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Trent Ball, Yakima Valley College, shows the growth in wine grapes harvested in Washington nears 60,000 acres during the Washington Grape Society meeting in Grandview, Washington, on November 17, 2017. (TJ Mullinax/Good Fruit Grower)

Trent Ball, Yakima Valley College, shows the growth in wine grapes harvested in Washington nears 60,000 acres during the Washington Grape Society meeting in Grandview, Washington, on November 17, 2017. (TJ Mullinax/Good Fruit Grower)

The acreage of juice grapes in Washington continues to decline, but the price is likely to go up next year, said Trent Ball at the Washington State Grape Society annual meeting on Friday. Challenging growing seasons in Argentina, Spain, and California mean global supplies are down.

“The message I keep hearing is that things are looking up. I know I said that last year, but this year things are really looking up,” said Ball, the agriculture program chair at Yakima Valley College who compiles stats on the state of the grape industry every year.   “I love to deliver good news.”

The good news was followed by some bad news from Washington State University viticulture extension specialist Michelle Moyer, who has been tracking the role that fungicide resistance could have played in this year’s mildew problems for wine grape growers.

She collected 260 mildew samples from different vineyards across the state during the season and found that 95 percent showed resistance to strobulin fungicides, also known as the Frac 11 fungicide group.

“That’s not good at all,” she said. Vineyards with neighboring cherry and apple orchards appear to be particularly at risk, because drift from fungicides sprayed in those orchards can add to the selection pressure pushing the mildew to develop resistance.

If your vineyard has resistance mildew, she recommended taking an off year from Frac 11 fungicide use if possible, or using it early in the season when mildew populations are smaller.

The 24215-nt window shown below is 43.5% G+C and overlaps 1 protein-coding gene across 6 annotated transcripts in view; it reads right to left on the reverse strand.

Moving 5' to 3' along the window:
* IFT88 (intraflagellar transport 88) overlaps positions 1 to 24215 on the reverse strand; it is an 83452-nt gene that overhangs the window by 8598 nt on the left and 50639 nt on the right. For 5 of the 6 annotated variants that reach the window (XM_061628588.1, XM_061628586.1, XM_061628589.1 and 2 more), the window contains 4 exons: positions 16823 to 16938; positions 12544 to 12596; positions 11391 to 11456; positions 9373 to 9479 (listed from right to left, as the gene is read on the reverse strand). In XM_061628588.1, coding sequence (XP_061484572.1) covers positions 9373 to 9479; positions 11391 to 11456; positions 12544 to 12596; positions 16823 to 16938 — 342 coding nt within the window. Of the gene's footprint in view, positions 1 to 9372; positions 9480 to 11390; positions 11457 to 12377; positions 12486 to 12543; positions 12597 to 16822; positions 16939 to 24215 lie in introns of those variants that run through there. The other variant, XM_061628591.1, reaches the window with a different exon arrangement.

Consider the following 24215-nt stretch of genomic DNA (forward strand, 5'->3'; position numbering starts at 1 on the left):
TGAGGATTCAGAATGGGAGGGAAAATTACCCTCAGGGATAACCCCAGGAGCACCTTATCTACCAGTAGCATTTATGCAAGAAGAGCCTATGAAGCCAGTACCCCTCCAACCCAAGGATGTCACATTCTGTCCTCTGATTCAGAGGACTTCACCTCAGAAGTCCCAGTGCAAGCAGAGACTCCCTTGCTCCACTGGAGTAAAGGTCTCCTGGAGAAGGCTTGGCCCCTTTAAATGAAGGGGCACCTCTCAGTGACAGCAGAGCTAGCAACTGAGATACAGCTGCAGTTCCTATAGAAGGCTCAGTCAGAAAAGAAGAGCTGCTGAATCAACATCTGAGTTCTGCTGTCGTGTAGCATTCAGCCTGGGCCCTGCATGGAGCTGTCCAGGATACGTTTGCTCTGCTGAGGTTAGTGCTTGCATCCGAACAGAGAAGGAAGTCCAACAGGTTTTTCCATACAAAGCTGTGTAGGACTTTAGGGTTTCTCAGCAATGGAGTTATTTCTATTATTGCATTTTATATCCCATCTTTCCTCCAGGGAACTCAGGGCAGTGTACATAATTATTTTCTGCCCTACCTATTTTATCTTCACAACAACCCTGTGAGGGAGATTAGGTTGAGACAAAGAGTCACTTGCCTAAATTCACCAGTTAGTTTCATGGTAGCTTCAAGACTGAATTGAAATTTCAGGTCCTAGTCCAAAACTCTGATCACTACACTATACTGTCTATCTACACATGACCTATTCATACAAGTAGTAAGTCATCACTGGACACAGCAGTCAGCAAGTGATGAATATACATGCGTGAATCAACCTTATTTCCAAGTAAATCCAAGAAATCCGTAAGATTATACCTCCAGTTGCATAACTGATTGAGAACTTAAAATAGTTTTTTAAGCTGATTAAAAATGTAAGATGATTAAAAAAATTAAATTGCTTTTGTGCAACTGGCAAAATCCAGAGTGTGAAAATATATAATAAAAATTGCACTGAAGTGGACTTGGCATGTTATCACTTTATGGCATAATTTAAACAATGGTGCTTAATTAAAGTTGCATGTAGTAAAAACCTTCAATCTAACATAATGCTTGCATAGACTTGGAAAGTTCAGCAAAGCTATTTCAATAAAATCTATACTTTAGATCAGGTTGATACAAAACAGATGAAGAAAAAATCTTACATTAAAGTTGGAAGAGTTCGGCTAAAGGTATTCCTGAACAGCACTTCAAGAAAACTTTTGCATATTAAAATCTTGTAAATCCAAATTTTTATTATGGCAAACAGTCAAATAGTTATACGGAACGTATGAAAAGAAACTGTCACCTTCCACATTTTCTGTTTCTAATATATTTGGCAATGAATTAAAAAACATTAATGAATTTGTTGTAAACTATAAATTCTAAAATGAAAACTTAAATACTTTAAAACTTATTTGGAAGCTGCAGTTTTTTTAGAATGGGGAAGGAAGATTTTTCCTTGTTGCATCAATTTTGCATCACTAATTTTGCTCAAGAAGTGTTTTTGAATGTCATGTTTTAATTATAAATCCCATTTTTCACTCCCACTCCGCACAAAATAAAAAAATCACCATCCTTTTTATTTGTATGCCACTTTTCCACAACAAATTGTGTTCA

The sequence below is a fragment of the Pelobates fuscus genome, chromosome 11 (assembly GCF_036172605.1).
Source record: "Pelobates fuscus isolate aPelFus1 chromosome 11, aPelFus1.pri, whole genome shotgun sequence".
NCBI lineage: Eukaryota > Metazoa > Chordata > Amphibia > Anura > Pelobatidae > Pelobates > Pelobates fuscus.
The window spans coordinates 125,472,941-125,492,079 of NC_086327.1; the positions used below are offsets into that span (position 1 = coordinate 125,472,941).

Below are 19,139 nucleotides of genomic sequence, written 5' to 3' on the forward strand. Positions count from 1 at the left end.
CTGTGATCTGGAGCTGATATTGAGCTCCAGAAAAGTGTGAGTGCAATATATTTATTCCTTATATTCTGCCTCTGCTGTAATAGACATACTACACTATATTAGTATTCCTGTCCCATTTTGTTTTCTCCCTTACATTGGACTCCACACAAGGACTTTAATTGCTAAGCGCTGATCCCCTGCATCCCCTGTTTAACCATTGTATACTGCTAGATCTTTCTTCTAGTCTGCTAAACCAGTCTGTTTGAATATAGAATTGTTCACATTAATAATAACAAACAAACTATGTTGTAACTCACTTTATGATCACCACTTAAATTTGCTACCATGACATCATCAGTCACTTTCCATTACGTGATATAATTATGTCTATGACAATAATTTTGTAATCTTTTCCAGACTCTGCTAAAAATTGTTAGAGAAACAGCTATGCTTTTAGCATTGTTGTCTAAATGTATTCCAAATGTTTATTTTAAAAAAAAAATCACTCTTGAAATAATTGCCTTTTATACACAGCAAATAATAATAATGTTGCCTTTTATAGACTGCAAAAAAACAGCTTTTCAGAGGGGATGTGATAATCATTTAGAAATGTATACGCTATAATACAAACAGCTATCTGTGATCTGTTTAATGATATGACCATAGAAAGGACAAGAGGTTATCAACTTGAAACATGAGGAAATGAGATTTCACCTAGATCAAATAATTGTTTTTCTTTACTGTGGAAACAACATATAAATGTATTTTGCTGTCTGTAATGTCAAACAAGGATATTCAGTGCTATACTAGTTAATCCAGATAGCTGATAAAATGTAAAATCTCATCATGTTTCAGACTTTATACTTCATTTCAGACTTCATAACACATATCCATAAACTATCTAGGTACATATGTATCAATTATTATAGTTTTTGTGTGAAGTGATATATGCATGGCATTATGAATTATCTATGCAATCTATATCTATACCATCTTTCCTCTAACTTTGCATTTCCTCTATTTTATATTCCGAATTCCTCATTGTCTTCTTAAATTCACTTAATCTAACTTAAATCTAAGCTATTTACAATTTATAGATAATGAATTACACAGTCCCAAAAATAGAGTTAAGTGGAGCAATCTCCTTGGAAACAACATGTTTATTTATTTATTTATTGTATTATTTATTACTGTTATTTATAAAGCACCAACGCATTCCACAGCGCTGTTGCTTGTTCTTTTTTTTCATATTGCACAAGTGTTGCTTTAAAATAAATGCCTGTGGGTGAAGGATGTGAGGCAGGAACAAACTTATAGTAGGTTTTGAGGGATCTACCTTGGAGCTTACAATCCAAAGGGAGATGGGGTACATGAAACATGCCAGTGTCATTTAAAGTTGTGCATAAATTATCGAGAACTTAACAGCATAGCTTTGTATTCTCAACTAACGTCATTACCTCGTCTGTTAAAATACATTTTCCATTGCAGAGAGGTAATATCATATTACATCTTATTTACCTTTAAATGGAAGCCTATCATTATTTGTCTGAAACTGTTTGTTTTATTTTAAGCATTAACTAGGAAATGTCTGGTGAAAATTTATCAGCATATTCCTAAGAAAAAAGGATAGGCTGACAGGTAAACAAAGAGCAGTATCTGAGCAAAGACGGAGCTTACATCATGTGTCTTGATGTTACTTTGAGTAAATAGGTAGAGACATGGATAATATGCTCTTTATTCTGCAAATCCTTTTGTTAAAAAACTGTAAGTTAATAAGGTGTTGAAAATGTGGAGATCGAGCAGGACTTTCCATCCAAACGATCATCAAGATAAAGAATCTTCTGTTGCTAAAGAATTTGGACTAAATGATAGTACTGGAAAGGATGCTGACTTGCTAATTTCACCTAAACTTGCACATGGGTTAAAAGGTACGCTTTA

“Don’t spray high risk fungicides at the need of the growing season. There’s a lot of mildew in vineyards late in the season and you have a higher risk of selecting for those resistant individuals.”

Lynn Mills was awarded the Walter J. Chlore Award during the Washington Grape Society meeting in Grandview, Washington, on November 17, 2017. <b>(TJ Mullinax/Good Fruit Grower)</b>

Lynn Mills, center, was awarded the Walter J. Clore Award during the Washington Grape Society meeting in Grandview, Washington, on November 17, 2017. (TJ Mullinax/Good Fruit Grower)

Society president Keith Oliver presented four awards. The Distinguished Contributor Award was presented to Nick Cox of Conover Insurance.  Lindsey Schilperoot, a WSU student planning a career to help farmers meet food safety requirements, received the society’s scholarship.

Tom Judkins, the founder of Inland Desert Nursery, was honored with the Grower of the Year Award. “It really feels good to be recognized like this coming from all you people. I’ve learned a lot from all of you,” Judkins said.  Lastly, Oliver presented the Walter J. Chlore Award to Lynn Mills, a longtime research assistant for the WSU viticulture program.  While Mills work is largely behind the scenes, her colleagues consider an integral peacekeeper and mentor for the viticulture program, Oliver said. .

Other talks at the meeting included pest and weed management.

– by Kate Prengaman